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Gregory mastered every task

by John McGourty

Jim Gregory, who has been handing out rings and conducting official business at the Hall of Fame over the years, will now get his day to bask in the spotlight.
TORONTO -- George Armstrong, the great captain of the Toronto Maple Leafs' four Stanley Cup-winning teams in the 1960s, said it best: "Jim Gregory never gave a thought about advancing his career and look where that got him."

The Hockey Hall of Fame.

Jim Gregory, 75 and still working as the NHL’s Senior Vice President, Hockey Operations, went to work every day with the intention of getting the job done right. Trainer, coach, scout, general manager, director of NHL's Central Scouting, overseer of officials and the NHL's video-goal review headquarters, he's mastered them all and has greatly advanced the interests of the NHL and its fans. That's why we're still working him: Maybe one day we'll find something he can't do well.

Don't bet on it.

Despite being busier than a short-order cook at breakfast, Jim and his wife, Rosalie, have raised a wonderful family. It was appropriate then that Jim and Rosalie were returning from a friend's 50th wedding anniversary celebration when he received the call that he'd been selected for induction into the Hockey Hall of Fame.

A loving couple, alone together, sharing the reward for a lifetime of significant achievement.

"We had to find a place to pull off the road, it was overwhelming," Gregory said. "I was so caught up in the events of the day that I had forgotten it was the day the selection committee was meeting."

Until this year, Jim had been a member of that selection committee. He had a health problem – since overcome – and was advised to reduce his workload. NHL Commissioner Gary Bettman constantly is telling Gregory to slow down, and you know how hard that is for a boss to say. One of the duties Gregory relinquished was his post on the selection committee.

Like most Ontario boys, Gregory was a hockey player and better than he'll admit. But when he didn't make it into juniors, he got a job with the Smythes and performed a variety of roles with the Maple Leafs' junior teams, the St. Michael's Majors, the Neil McNeils and the Toronto Marlboros. He coached the minor-league Vancouver Canucks in the 1960s and scouted for the Maple Leafs before being named general manager in 1969, a post he held for 10 years.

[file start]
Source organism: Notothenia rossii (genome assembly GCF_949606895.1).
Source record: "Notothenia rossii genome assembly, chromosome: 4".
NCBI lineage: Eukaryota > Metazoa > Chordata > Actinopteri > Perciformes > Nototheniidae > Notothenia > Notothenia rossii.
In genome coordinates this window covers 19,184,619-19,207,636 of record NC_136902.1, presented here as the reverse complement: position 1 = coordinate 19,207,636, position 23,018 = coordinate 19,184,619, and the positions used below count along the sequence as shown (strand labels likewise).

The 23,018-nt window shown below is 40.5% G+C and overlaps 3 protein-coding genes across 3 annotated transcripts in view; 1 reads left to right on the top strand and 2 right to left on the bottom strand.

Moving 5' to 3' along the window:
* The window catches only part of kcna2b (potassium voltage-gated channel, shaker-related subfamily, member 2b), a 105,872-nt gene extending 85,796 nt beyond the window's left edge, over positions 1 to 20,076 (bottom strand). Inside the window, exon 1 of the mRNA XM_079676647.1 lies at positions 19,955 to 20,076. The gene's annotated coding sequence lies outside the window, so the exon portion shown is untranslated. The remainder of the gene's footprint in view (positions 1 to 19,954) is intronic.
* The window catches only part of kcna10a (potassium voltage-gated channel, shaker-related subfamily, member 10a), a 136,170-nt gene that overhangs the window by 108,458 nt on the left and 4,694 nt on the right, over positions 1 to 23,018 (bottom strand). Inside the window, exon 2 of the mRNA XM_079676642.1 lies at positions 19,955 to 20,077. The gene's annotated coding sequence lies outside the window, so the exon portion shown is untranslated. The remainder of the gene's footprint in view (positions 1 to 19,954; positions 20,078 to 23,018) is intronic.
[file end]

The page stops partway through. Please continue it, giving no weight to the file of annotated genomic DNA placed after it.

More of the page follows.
Toronto fans fondly remember Gregory's Maple Leafs of the 1970s, peopled with terrific competitors like Borje Salming, Darryl Sittler, Lanny McDonald, Ron Ellis, Tiger Williams, Mike Palmateer, Errol Thompson and Ian Turnbull. NHL coaches Ron Wilson and Randy Carlyle were young players with the Maple Leafs when Gregory got fired in 1979.

Gregory's "failing?" The reason he was fired?

The Montreal Canadiens won the Stanley Cup six times during his 10-year tenure. The real reason he got fired – back-office politics – you couldn't get Gregory to say that publicly in a million years. Ask him about an ancient controversy and Gregory pauses and goes into a hockey version of "Great weather we're having, eh?"

But he does look back at that team with fondness. He really enjoyed directing an NHL team.

"It was a thrilling time for me. There were so many good players on that team," Gregory said. "I always equate it to being assigned to do a painting and having it almost done and somebody comes along and takes the brush out of your hand. That's what's in my head and I'll live with that. As a team, we just didn't make it."